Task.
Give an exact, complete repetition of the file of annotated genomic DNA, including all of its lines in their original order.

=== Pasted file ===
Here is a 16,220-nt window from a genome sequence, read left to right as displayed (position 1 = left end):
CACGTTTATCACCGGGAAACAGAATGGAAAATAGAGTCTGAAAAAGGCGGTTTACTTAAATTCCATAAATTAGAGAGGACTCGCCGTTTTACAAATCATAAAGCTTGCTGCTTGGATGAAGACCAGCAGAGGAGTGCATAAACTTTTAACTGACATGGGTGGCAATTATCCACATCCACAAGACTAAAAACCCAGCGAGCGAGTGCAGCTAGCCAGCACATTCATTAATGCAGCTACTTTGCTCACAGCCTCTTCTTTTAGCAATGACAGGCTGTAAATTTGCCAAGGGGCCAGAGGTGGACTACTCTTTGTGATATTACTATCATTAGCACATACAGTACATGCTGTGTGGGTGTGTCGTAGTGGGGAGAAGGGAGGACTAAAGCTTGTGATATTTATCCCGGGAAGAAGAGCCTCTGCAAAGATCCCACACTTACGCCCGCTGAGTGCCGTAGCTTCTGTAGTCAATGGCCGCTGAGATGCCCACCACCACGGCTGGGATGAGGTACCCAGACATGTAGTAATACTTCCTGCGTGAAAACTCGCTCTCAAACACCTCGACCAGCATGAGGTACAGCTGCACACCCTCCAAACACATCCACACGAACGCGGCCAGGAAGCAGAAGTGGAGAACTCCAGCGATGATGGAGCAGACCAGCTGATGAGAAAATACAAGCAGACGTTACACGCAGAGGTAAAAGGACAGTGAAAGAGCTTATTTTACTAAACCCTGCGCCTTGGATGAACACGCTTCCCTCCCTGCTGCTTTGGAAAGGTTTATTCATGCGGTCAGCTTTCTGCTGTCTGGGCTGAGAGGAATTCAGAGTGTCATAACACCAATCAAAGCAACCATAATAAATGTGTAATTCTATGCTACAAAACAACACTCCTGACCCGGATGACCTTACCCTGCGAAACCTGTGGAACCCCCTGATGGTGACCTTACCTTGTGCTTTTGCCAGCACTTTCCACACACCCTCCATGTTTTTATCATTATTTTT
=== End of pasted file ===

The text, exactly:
Here is a 16,220-nt window from a genome sequence, read left to right as displayed (position 1 = left end):
CACGTTTATCACCGGGAAACAGAATGGAAAATAGAGTCTGAAAAAGGCGGTTTACTTAAATTCCATAAATTAGAGAGGACTCGCCGTTTTACAAATCATAAAGCTTGCTGCTTGGATGAAGACCAGCAGAGGAGTGCATAAACTTTTAACTGACATGGGTGGCAATTATCCACATCCACAAGACTAAAAACCCAGCGAGCGAGTGCAGCTAGCCAGCACATTCATTAATGCAGCTACTTTGCTCACAGCCTCTTCTTTTAGCAATGACAGGCTGTAAATTTGCCAAGGGGCCAGAGGTGGACTACTCTTTGTGATATTACTATCATTAGCACATACAGTACATGCTGTGTGGGTGTGTCGTAGTGGGGAGAAGGGAGGACTAAAGCTTGTGATATTTATCCCGGGAAGAAGAGCCTCTGCAAAGATCCCACACTTACGCCCGCTGAGTGCCGTAGCTTCTGTAGTCAATGGCCGCTGAGATGCCCACCACCACGGCTGGGATGAGGTACCCAGACATGTAGTAATACTTCCTGCGTGAAAACTCGCTCTCAAACACCTCGACCAGCATGAGGTACAGCTGCACACCCTCCAAACACATCCACACGAACGCGGCCAGGAAGCAGAAGTGGAGAACTCCAGCGATGATGGAGCAGACCAGCTGATGAGAAAATACAAGCAGACGTTACACGCAGAGGTAAAAGGACAGTGAAAGAGCTTATTTTACTAAACCCTGCGCCTTGGATGAACACGCTTCCCTCCCTGCTGCTTTGGAAAGGTTTATTCATGCGGTCAGCTTTCTGCTGTCTGGGCTGAGAGGAATTCAGAGTGTCATAACACCAATCAAAGCAACCATAATAAATGTGTAATTCTATGCTACAAAACAACACTCCTGACCCGGATGACCTTACCCTGCGAAACCTGTGGAACCCCCTGATGGTGACCTTACCTTGTGCTTTTGCCAGCACTTTCCACACACCCTCCATGTTTTTATCATTATTTTT